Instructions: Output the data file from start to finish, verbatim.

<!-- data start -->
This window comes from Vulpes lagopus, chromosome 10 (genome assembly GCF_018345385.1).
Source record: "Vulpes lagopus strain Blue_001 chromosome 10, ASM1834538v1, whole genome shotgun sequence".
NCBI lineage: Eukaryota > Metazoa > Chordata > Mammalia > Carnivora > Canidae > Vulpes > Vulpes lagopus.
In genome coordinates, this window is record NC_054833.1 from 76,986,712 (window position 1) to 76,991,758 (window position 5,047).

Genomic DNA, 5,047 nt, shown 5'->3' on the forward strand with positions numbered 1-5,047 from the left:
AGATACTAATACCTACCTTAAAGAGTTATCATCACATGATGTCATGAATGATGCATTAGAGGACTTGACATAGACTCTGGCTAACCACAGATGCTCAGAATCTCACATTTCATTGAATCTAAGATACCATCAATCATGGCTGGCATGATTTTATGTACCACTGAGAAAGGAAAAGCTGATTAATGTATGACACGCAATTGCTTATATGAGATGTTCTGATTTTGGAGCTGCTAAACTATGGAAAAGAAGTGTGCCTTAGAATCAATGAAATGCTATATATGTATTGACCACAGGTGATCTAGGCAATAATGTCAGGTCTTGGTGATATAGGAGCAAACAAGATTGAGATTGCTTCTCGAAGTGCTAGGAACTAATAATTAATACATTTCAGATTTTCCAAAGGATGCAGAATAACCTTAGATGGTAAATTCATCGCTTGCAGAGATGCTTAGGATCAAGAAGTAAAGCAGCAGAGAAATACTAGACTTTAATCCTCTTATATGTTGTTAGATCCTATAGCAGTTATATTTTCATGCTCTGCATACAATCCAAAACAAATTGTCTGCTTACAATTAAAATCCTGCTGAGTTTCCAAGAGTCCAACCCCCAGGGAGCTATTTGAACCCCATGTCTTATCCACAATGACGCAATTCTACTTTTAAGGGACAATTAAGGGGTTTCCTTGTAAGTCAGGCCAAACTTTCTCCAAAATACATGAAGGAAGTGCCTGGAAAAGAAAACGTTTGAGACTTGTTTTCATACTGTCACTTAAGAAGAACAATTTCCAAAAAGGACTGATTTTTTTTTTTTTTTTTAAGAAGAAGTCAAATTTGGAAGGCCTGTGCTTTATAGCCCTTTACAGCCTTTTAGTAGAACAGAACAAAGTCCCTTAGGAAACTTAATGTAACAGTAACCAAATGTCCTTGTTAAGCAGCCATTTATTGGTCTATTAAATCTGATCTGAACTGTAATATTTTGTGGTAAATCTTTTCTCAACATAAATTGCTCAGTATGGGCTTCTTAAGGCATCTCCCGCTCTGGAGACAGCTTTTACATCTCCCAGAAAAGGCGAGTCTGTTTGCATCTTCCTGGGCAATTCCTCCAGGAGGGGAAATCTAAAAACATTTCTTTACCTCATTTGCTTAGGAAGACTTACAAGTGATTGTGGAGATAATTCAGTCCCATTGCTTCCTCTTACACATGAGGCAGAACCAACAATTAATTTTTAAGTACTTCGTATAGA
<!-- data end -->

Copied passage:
This window comes from Vulpes lagopus, chromosome 10 (genome assembly GCF_018345385.1).
Source record: "Vulpes lagopus strain Blue_001 chromosome 10, ASM1834538v1, whole genome shotgun sequence".
NCBI lineage: Eukaryota > Metazoa > Chordata > Mammalia > Carnivora > Canidae > Vulpes > Vulpes lagopus.
In genome coordinates, this window is record NC_054833.1 from 76,986,712 (window position 1) to 76,991,758 (window position 5,047).

Genomic DNA, 5,047 nt, shown 5'->3' on the forward strand with positions numbered 1-5,047 from the left:
AGATACTAATACCTACCTTAAAGAGTTATCATCACATGATGTCATGAATGATGCATTAGAGGACTTGACATAGACTCTGGCTAACCACAGATGCTCAGAATCTCACATTTCATTGAATCTAAGATACCATCAATCATGGCTGGCATGATTTTATGTACCACTGAGAAAGGAAAAGCTGATTAATGTATGACACGCAATTGCTTATATGAGATGTTCTGATTTTGGAGCTGCTAAACTATGGAAAAGAAGTGTGCCTTAGAATCAATGAAATGCTATATATGTATTGACCACAGGTGATCTAGGCAATAATGTCAGGTCTTGGTGATATAGGAGCAAACAAGATTGAGATTGCTTCTCGAAGTGCTAGGAACTAATAATTAATACATTTCAGATTTTCCAAAGGATGCAGAATAACCTTAGATGGTAAATTCATCGCTTGCAGAGATGCTTAGGATCAAGAAGTAAAGCAGCAGAGAAATACTAGACTTTAATCCTCTTATATGTTGTTAGATCCTATAGCAGTTATATTTTCATGCTCTGCATACAATCCAAAACAAATTGTCTGCTTACAATTAAAATCCTGCTGAGTTTCCAAGAGTCCAACCCCCAGGGAGCTATTTGAACCCCATGTCTTATCCACAATGACGCAATTCTACTTTTAAGGGACAATTAAGGGGTTTCCTTGTAAGTCAGGCCAAACTTTCTCCAAAATACATGAAGGAAGTGCCTGGAAAAGAAAACGTTTGAGACTTGTTTTCATACTGTCACTTAAGAAGAACAATTTCCAAAAAGGACTGATTTTTTTTTTTTTTTTTAAGAAGAAGTCAAATTTGGAAGGCCTGTGCTTTATAGCCCTTTACAGCCTTTTAGTAGAACAGAACAAAGTCCCTTAGGAAACTTAATGTAACAGTAACCAAATGTCCTTGTTAAGCAGCCATTTATTGGTCTATTAAATCTGATCTGAACTGTAATATTTTGTGGTAAATCTTTTCTCAACATAAATTGCTCAGTATGGGCTTCTTAAGGCATCTCCCGCTCTGGAGACAGCTTTTACATCTCCCAGAAAAGGCGAGTCTGTTTGCATCTTCCTGGGCAATTCCTCCAGGAGGGGAAATCTAAAAACATTTCTTTACCTCATTTGCTTAGGAAGACTTACAAGTGATTGTGGAGATAATTCAGTCCCATTGCTTCCTCTTACACATGAGGCAGAACCAACAATTAATTTTTAAGTACTTCGTATAGA